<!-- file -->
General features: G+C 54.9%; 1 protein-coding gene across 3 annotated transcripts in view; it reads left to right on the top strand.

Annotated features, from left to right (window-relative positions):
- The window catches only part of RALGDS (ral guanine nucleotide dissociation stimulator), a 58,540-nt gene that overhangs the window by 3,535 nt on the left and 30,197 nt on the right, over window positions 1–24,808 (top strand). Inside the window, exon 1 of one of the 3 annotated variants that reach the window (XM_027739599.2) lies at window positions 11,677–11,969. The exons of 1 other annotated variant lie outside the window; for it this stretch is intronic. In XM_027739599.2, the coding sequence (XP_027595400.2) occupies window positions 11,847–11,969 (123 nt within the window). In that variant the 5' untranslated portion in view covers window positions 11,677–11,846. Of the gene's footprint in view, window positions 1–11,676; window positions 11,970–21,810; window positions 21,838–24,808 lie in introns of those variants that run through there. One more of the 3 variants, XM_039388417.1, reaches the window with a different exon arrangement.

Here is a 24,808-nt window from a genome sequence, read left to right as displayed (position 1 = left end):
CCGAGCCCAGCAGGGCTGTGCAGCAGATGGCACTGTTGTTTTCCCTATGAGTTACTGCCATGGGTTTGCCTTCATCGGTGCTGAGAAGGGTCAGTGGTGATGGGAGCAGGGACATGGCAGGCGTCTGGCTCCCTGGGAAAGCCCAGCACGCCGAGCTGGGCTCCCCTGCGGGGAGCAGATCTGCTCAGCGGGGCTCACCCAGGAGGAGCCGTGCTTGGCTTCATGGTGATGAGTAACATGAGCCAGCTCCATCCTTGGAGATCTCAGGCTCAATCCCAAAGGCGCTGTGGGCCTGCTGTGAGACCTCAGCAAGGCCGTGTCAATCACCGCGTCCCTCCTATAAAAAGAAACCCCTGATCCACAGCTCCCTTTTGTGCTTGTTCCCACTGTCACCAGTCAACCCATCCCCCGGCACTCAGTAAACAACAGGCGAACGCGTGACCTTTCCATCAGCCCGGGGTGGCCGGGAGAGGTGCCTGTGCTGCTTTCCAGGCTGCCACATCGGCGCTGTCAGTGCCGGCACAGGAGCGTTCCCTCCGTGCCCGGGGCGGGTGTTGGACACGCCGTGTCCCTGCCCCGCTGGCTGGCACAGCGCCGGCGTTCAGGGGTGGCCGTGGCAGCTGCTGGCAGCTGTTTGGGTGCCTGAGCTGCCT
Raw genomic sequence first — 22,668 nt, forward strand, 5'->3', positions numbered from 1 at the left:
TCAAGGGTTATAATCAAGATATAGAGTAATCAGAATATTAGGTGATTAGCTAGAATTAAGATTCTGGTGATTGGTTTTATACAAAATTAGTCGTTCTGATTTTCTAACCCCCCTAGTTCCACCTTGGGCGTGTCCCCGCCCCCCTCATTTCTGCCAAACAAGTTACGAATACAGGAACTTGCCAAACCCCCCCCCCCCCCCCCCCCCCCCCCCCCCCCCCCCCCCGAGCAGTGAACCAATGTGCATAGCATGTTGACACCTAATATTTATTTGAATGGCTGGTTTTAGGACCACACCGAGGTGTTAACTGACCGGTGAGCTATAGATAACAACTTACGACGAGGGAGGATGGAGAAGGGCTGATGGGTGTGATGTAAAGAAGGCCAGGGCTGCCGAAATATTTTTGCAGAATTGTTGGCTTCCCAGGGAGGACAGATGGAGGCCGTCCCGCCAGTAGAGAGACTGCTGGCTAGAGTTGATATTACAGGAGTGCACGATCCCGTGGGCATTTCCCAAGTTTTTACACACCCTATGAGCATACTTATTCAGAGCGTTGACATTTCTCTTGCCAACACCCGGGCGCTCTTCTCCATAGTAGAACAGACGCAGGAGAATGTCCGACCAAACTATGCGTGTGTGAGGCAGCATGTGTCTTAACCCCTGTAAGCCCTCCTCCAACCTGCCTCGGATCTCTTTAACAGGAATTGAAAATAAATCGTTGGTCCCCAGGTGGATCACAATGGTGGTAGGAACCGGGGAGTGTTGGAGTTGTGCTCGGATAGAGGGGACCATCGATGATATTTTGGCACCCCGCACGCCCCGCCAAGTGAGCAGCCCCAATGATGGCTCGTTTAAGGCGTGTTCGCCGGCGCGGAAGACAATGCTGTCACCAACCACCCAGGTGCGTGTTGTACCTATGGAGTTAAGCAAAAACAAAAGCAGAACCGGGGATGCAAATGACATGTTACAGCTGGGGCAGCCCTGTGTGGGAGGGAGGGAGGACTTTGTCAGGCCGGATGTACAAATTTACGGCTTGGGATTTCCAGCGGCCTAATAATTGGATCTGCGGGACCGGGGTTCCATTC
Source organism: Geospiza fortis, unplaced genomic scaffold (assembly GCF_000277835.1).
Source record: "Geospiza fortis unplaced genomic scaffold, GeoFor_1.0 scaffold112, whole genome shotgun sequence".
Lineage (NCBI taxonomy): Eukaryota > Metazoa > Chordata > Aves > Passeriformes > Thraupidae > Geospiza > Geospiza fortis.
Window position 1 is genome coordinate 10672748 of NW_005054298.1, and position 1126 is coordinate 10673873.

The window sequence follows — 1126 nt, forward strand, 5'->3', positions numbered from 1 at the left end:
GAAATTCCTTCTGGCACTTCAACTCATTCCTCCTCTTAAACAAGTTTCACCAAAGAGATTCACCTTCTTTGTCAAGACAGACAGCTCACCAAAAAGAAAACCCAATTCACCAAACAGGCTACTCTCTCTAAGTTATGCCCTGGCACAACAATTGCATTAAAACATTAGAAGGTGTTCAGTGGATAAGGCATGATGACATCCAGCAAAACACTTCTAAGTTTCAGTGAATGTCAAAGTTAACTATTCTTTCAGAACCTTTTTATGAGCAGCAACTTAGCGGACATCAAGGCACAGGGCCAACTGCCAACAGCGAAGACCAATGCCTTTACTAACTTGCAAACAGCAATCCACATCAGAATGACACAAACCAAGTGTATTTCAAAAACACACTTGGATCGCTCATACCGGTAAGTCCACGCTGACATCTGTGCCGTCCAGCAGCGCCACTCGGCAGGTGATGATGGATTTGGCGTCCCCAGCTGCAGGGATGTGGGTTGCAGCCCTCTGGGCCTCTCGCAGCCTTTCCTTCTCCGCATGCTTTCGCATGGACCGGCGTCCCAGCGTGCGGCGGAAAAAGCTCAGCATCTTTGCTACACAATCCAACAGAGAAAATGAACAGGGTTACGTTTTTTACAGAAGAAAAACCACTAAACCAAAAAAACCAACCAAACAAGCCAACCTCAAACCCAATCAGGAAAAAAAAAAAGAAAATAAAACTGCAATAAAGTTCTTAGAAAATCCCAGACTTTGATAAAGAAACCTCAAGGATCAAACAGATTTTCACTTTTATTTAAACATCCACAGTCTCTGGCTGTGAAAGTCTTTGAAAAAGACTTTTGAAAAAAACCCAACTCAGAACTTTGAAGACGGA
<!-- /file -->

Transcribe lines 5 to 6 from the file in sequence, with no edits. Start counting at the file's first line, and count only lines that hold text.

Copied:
CCGAGCCCAGCAGGGCTGTGCAGCAGATGGCACTGTTGTTTTCCCTATGAGTTACTGCCATGGGTTTGCCTTCATCGGTGCTGAGAAGGGTCAGTGGTGATGGGAGCAGGGACATGGCAGGCGTCTGGCTCCCTGGGAAAGCCCAGCACGCCGAGCTGGGCTCCCCTGCGGGGAGCAGATCTGCTCAGCGGGGCTCACCCAGGAGGAGCCGTGCTTGGCTTCATGGTGATGAGTAACATGAGCCAGCTCCATCCTTGGAGATCTCAGGCTCAATCCCAAAGGCGCTGTGGGCCTGCTGTGAGACCTCAGCAAGGCCGTGTCAATCACCGCGTCCCTCCTATAAAAAGAAACCCCTGATCCACAGCTCCCTTTTGTGCTTGTTCCCACTGTCACCAGTCAACCCATCCCCCGGCACTCAGTAAACAACAGGCGAACGCGTGACCTTTCCATCAGCCCGGGGTGGCCGGGAGAGGTGCCTGTGCTGCTTTCCAGGCTGCCACATCGGCGCTGTCAGTGCCGGCACAGGAGCGTTCCCTCCGTGCCCGGGGCGGGTGTTGGACACGCCGTGTCCCTGCCCCGCTGGCTGGCACAGCGCCGGCGTTCAGGGGTGGCCGTGGCAGCTGCTGGCAGCTGTTTGGGTGCCTGAGCTGCCT
Raw genomic sequence first — 22,668 nt, forward strand, 5'->3', positions numbered from 1 at the left: